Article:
"A deteriorating global growth outlook and mounting Brexit uncertainty have put paid to any thoughts of tighter policy for now."
The Bank of England's Monetary Policy Committee have voted unanimously to keep Bank Rate at 0.75%.
The Committee noted that the economy has continued to slow over recent months, and UK growth in particular "appears to have weakened further in early 2019" due to growing Brexit uncertainties.
The MPC said these uncertainties "could lead to greater-than-usual short-term volatility" and was widely expected to publish a unanimous decision, stating that the economic outlook will "continue to depend significantly on the nature of EU withdrawal".
The Committee has cut near term GDP forecasts, but in its central projection quarterly GDP growth recovers later this year, with four-quarter growth rising to 2% by the end of the forecast period.
CPI inflation fell to 2.1% in December and is expected to decline to slightly below the MPC’s 2% target in the near term, largely due to the sharp fall in petrol prices which has occurred since November.
The Committee concluded that the path of monetary policy will depend on how Brexit effects the balance of demand and supply.
Market expectations for the path of Bank Rate have fallen in the Bank's latest Inflation Report. That path now implies a gradual rise in Bank Rate to around 1.1% by Q1 2022, around 25 basis points lower than at the time of the November 2018 Report.
The MPC continued to stress that its response to Brexit "will not be automatic and could be in either direction".
Fran Boait, executive director at Positive Money, commented: “The Bank of England bind continues into 2019, as the central bank wants to raise rates to build up ammunition for future downturns, but is constrained by uncertainty around Brexit and the resilience of the UK economy.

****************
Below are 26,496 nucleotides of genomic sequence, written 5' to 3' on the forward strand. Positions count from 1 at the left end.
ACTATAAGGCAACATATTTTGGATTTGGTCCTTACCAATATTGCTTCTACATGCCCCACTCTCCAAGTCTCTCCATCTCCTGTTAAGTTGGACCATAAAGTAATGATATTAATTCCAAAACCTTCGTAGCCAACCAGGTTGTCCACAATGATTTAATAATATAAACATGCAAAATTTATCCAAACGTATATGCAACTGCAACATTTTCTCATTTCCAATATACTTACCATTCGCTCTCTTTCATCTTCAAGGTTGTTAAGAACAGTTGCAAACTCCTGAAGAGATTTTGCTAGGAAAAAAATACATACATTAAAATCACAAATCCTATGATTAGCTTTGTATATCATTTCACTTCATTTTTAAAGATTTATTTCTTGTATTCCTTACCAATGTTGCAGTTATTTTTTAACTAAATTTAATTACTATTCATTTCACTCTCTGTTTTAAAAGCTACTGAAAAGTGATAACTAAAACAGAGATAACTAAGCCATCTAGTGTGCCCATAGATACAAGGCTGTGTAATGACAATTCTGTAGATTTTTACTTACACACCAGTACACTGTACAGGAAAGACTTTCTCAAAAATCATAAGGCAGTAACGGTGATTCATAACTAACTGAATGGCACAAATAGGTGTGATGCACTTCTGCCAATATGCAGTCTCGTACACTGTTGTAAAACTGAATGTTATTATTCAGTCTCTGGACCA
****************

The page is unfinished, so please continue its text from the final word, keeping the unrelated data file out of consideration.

“In today’s low rate, low growth environment, the Bank of England cannot continue to rely on interest rates as its main mechanism for influencing demand in the UK economy. With potential economic shocks on the horizon, the Bank will need to consider new tools such as ‘helicopter money’ or overt monetary financing, which would inject spending power directly into the real economy.”
Ben Brettell, senior economist at Hargreaves Lansdown, added: "The Bank of England set a neutral tone today, as it announced an entirely expected unanimous no-chance decision. Nobody thought for a minute that interest rates would change, so any intrigue was always going to come from the accompanying minutes and forecasts. The minutes noted the Bank still sees the need for higher interest rates in the coming years, but its growth forecasts were cut to 1.2% this year (from 1.7%) and to 1.5% next year (1.7%).
"Domestically, a tight labour market means wages are growing at their fastest pace in a decade. This would usually prompt policymakers to consider raising rates, but a deteriorating global growth outlook and mounting Brexit uncertainty have put paid to any thoughts of tighter policy for now.
"We’re already seeing a real economic impact from Brexit concerns, with weaker-than-expected January PMI readings released this week, and news today that house prices cooled again last month. This sent sterling to a two week low around $1.29 ahead of today’s announcement from the BoE, and it fell a further third of a cent in the immediate aftermath.
"Where we go from here is highly uncertain, to the point that betting markets think there’s only a 30% chance we’ll actually leave the EU next month. If and when we do leave, an orderly Brexit could see the Bank refocus on wage growth and raise rates later this year, though markets currently price this as a 50/50 chance. A no-deal scenario would likely see sterling fall 5-10%, causing a spike in inflation, but I’d expect the Bank to look through this and cut rates to support the economy."